Saturday, January 16, 2021


     The physical sxs are out of control. I don't know if it's pandemic anxiety or what but I've hit new lows. Thursday when Jack and I went to Walgreen's around five to buy some presents for a belated Christmas get together for him and his friends - Izzy just got back from two months in France - I puked all over the sidewalk near the entryway while Jack stood on as a concerned sentinel. All day at work Friday thoughts of throwing up in broad daylight at Walgreen's made me laugh at myself. I was fine to shop afterwards and take him to get his haircut - he had an out of control tumbleweed growing out the side of his head. But there was a clean up process the puke got all over my mask and my glasses it was gross. I thought about alerting the staff of the incident for clean up purposes but decided hell no. I didn't want to call attention to myself.

    When I upchucked again at the same time of day last night (Cecelia worriedly got me some ice water and stood by) I assured them both I had no nausea I felt fine after it was related to the state of being of my mouth. On Wednesday I was certain I had a fever blister erupting in the corner of my mouth but the mucosa took on a more cobblestone feel that was truly disconcerting. Yesterday after the shower I reached in and was able to scrape out fingernails full of dead mucosa - it was sloughing off like never before. So now I'm not only brushing my teeth but my entire mouth.

    I have an acquaintance who had mucosal ischemia of the bowel while running marathons - she would bleed out her ass (which reassured me that marathons are not meant to be run by me) in the middle like she had colon cancer but it was just sloughing of the mucosa due to extreme activity and I googled it and it is a thing. Mine isn't bloody ischemic sloughing it's just white build up I'm not sure what the hell is going on but it causes no end of dry heaving during the day I'm sure the secretaries are sick of it I'm reassured that they are listening to transcription most of the day and hopefully miss it.

    Okay enough of that. At tumor board on Thursday morning one of the thoracic surgeons Jason Muesse (pronounced Missy according to the gross room Jessica said he told them) presented a case of a youngish guy, thirty something, who had a 19 cm mass in his lung. IR (interventional radiology) had done two biopsies that yielded nothing. I asked where he said Baptist I told him I'd pull the cases to review and see if it was worth sending off. He was worried about solitary fibrous tumor which is a rare diagnosis and tough to make. He said I cannot subject him to a third biopsy please help.

    I pulled the cases and damn. I took pics of the slides and sent them to him lamenting about the state of radiology today. I have told Ken Robbins more than once the new guys are not getting us enough tissue. Back in the day I did FNA's if soft tissue was in the differential I'd bring my 18 gauge core needle you need a lot of tissue to even conjecture a diagnosis and still you might be wrong. Years ago Derlis Martino - super sweet thoracic surgeon who moved on - did a core on a 20 something year old with a mediastinal mass and I made the mistake of calling it benign cartilage (like maybe a chordoma?) but soft tissue tumors are heterogeneous and when the resection occurred it was sent out and proved to be a low grade chondrosarcoma. Taught me to say bland instead of B9 because the part you see might look B9 but the other parts might contain malignancy.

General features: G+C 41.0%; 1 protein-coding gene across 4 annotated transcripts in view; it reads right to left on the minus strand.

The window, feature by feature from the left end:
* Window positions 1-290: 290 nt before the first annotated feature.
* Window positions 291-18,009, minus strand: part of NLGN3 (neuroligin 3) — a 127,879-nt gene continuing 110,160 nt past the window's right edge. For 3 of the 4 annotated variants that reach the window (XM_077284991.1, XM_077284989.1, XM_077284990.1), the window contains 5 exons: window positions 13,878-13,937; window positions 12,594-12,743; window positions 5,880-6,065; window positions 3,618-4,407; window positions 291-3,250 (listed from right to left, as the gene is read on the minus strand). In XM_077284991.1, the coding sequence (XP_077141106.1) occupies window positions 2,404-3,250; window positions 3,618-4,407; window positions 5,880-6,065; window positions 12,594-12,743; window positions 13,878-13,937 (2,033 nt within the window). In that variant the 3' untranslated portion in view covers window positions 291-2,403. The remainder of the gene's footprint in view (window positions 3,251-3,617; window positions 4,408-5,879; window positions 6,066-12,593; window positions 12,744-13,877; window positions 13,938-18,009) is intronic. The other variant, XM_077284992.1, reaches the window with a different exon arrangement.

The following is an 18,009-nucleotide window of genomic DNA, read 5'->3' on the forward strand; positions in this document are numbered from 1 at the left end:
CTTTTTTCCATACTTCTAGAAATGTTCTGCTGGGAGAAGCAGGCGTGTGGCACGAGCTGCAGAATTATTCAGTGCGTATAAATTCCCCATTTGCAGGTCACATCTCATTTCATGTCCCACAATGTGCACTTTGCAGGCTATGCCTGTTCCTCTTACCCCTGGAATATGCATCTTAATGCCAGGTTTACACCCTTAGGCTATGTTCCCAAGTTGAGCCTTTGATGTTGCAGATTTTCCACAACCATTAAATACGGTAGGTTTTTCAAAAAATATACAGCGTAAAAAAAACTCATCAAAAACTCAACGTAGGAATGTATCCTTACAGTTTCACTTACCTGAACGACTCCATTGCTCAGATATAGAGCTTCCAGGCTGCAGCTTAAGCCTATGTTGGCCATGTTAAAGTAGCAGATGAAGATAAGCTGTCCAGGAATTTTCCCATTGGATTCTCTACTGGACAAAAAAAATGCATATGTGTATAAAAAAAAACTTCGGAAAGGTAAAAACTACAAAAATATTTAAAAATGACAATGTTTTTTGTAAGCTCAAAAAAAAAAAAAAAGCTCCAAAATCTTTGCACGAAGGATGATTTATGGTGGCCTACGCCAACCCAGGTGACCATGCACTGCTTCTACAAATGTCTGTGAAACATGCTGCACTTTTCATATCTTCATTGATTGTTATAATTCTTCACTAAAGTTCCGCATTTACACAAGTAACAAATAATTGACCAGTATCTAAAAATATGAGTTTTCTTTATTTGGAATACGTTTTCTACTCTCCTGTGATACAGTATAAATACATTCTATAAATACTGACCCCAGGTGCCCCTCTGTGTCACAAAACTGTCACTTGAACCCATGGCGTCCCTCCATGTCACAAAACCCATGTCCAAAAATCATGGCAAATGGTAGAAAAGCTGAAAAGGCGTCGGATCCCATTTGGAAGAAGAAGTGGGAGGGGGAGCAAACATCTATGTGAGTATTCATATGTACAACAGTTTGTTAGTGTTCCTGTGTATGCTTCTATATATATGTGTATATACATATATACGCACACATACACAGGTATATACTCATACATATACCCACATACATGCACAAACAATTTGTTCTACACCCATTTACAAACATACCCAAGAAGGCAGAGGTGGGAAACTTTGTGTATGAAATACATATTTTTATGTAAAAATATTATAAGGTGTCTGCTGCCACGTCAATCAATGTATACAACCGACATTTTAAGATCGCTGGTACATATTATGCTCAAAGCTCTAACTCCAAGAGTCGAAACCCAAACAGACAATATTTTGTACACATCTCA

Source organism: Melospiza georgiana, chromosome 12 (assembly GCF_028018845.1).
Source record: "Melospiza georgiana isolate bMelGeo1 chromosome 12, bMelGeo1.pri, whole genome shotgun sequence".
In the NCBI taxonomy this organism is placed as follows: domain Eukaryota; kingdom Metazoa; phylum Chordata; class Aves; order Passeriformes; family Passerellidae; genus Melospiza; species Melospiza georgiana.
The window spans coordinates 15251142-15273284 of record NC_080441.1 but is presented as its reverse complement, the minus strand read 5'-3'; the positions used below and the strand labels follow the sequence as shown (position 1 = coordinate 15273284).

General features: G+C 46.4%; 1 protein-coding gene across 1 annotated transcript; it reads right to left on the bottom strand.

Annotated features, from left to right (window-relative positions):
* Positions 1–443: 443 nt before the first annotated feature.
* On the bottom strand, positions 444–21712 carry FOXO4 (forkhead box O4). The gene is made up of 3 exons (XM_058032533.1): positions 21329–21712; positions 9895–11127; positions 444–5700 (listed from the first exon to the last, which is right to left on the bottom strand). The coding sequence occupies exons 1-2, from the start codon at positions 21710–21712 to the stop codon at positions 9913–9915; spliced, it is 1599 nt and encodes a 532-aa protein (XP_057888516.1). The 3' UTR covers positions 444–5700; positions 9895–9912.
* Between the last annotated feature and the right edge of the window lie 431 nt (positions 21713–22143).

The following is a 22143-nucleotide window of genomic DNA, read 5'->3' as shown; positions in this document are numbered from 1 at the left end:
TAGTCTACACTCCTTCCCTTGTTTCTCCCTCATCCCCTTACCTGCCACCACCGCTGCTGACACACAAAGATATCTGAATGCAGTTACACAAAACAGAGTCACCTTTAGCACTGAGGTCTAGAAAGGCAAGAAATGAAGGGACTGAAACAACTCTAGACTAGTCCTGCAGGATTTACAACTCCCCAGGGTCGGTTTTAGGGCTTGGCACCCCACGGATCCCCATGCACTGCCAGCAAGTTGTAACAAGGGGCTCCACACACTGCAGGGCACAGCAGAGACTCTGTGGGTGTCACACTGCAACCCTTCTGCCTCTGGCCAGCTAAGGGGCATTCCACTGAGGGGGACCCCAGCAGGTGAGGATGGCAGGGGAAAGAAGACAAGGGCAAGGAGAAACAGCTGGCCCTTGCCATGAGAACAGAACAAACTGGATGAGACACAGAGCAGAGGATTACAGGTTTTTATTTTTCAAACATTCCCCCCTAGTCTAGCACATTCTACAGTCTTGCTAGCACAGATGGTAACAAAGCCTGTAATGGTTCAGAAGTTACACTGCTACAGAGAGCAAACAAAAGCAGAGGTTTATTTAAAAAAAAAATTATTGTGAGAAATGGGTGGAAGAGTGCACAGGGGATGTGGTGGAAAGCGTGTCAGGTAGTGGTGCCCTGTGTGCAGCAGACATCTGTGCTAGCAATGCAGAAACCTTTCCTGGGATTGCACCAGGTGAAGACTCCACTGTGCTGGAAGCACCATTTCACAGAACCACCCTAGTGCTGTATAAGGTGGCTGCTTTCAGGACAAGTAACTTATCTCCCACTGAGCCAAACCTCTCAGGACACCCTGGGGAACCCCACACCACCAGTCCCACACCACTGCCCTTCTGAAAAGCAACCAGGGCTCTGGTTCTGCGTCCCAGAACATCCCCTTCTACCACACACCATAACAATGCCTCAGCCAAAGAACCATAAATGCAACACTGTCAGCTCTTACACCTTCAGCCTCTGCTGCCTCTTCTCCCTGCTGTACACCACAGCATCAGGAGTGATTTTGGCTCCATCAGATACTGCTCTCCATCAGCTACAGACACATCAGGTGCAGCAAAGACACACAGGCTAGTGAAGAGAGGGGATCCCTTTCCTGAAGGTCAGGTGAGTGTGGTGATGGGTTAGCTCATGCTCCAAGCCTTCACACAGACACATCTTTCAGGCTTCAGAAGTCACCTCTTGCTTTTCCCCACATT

So I tried to do immunostains on the paltry sample (name that tumor on 30 cells) and came up with not much more than my chief had signed out but we did an addendum and hedged and suggested it could be and SFT but the CD34 didn't bear out and 90% of SFT's have CD34 but the BCL2 was beautifully positive need resection to give definitive dx. Jason was super thankful - I got a second phone call I assumed was a question he forgot to ask but it was just profuse appreciation for the extra work we did I was a little embarrassed. He asked about synovial sarcoma and I was like we didn't stain for that and there isn't much tissue left but that is a rare dx and if I ever entertained it I would send off to Cleveland Clinic for the characteristic translocation we learn for our boards (X;18) because that is the gold standard for that tumor and I've seen it like once in my years of practice so I'd have to research the current immunos.

    Jason was ok with that. He told me that he was going to probably take the guy to UAMS because the tumor was so big and pressing on the liver he wanted  a certain GI guy to be in the OR with him to help. He told me he would take lots of pics and share and update me. He said y'all are much quicker than UAMS I might not have a diagnosis for a few days (he is not the first thoracic surgeon that has told me this Matt Steliga sang our praises in quick turnaround) and I told him with a soft tissue differential they would struggle too so don't expect a rapid dx. Plus the heterogeneity is confounding in these tumors like a squame is a squame and adeno is easy and small cell is straightforward but a higher grade lesion in a soft tissue tumor can be elusive. Sampling is the key.

    So that was one case of over 30 yesterday but definitely the most challenging looking forward to the follow up. I'm so happy it's Friday looking forward to a relaxing weekend maybe tackle the 30 or so boxes we have left in the living room. I'm on call next week and Jessica assured me when I went to gross room for frozens yesterday afternoon (name that brain cancer on 30 cells it was a doozy I called for consult the uterine cancer frozen was much easier) that we will have an epic block count on Monday her people came in at three and four am to gross. She posited that people are rushing electives (and surprisingly cancer is elective) because Covid is hitting so hard we might get shut down again. I honestly would welcome that to get caught up on QA and admin but we will see whatever happens happens. Happy weekend much love, Elizabeth